Salliann Beams: We keep hearing rumors every year that we’re going to get increased games and ideally the best situation would be to play each team twice home and away. I know there are financial implications to that but you know I think it’s the evolution of women’s cricket and again treating women’s cricket seriously. Even though I’m English, my job here is to make Australia the strongest nation in the world. The more cricket we can play, that’s where you learn your skills, the stronger Australia will become.
How did you manage to recruit Elyse Villani and Molly Strano from Victoria?
Salliann Beams: It was always too big a target from the end of last season that we knew we needed to work hard for and we did. The key thing for us was the leadership piece, and having two senior players who know what it feels like to play at the highest level and can manage pressure. The impact they’ve had on this environment has been profound. You can see the difference in the players and the belief that they’ve got. We are not just relying on Elyse and Molly from a performance point of view, Everyone’s contributed this year, which has been absolutely fantastic.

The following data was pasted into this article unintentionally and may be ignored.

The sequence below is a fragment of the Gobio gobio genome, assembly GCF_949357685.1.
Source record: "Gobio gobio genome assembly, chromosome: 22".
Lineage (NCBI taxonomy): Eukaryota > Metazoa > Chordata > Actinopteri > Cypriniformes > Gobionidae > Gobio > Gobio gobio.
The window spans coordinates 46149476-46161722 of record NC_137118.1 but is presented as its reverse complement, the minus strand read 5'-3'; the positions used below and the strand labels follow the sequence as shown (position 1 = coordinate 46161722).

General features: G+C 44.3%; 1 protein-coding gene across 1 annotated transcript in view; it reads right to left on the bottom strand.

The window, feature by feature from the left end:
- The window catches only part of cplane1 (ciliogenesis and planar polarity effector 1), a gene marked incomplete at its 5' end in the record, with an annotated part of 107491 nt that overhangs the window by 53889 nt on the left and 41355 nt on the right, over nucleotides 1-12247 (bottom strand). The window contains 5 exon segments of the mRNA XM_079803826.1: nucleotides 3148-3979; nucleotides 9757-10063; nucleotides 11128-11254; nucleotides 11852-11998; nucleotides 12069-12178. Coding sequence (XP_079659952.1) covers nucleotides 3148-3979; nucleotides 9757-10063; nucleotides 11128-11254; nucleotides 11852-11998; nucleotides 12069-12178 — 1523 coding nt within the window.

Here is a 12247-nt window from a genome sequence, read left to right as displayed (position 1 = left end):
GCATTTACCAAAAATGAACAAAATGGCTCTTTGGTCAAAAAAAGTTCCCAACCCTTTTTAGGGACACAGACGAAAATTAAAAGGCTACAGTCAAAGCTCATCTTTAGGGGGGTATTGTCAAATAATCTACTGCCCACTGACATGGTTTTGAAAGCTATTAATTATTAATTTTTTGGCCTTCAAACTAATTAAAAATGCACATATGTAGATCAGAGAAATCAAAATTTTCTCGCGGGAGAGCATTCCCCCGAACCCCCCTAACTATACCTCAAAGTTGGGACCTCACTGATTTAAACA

Corinne Hall and Sasha Moloney have been part of the Tasmanian team for a very long time. How important are these two players for the whole unit?
Salliann Beams: They’ve been here for longer than I have. Corinne has been here since 2010. So she’s seen it all. I think those two helped instigate the change in what we were trying to do at Cricket Tasmania and take women’s cricket more seriously and pushed to be title contenders. Over the last four years, they probably didn’t realize how hard it would be pushed but they’re the ones that have embraced every challenge and as a result, they’ve massively benefited from it.
Do you think WNCL is probably one of the most important domestic competitions in the world?